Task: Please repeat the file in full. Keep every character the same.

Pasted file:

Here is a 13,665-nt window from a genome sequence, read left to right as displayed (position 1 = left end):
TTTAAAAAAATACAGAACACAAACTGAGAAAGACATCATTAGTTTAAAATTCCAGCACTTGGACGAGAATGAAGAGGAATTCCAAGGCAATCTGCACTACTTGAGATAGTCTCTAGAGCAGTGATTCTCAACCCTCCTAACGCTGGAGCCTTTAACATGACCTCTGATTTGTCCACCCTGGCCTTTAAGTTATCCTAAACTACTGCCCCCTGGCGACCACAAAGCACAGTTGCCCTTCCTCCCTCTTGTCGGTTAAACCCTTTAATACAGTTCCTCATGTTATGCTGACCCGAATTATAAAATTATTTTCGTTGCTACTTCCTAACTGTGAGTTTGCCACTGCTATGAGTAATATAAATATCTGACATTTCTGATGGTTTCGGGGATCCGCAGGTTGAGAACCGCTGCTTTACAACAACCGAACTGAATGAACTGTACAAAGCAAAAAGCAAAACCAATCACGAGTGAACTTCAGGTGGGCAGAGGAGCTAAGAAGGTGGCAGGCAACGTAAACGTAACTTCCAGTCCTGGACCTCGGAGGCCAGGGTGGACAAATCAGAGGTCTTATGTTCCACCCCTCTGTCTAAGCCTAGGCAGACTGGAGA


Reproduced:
Here is a 13,665-nt window from a genome sequence, read left to right as displayed (position 1 = left end):
TTTAAAAAAATACAGAACACAAACTGAGAAAGACATCATTAGTTTAAAATTCCAGCACTTGGACGAGAATGAAGAGGAATTCCAAGGCAATCTGCACTACTTGAGATAGTCTCTAGAGCAGTGATTCTCAACCCTCCTAACGCTGGAGCCTTTAACATGACCTCTGATTTGTCCACCCTGGCCTTTAAGTTATCCTAAACTACTGCCCCCTGGCGACCACAAAGCACAGTTGCCCTTCCTCCCTCTTGTCGGTTAAACCCTTTAATACAGTTCCTCATGTTATGCTGACCCGAATTATAAAATTATTTTCGTTGCTACTTCCTAACTGTGAGTTTGCCACTGCTATGAGTAATATAAATATCTGACATTTCTGATGGTTTCGGGGATCCGCAGGTTGAGAACCGCTGCTTTACAACAACCGAACTGAATGAACTGTACAAAGCAAAAAGCAAAACCAATCACGAGTGAACTTCAGGTGGGCAGAGGAGCTAAGAAGGTGGCAGGCAACGTAAACGTAACTTCCAGTCCTGGACCTCGGAGGCCAGGGTGGACAAATCAGAGGTCTTATGTTCCACCCCTCTGTCTAAGCCTAGGCAGACTGGAGA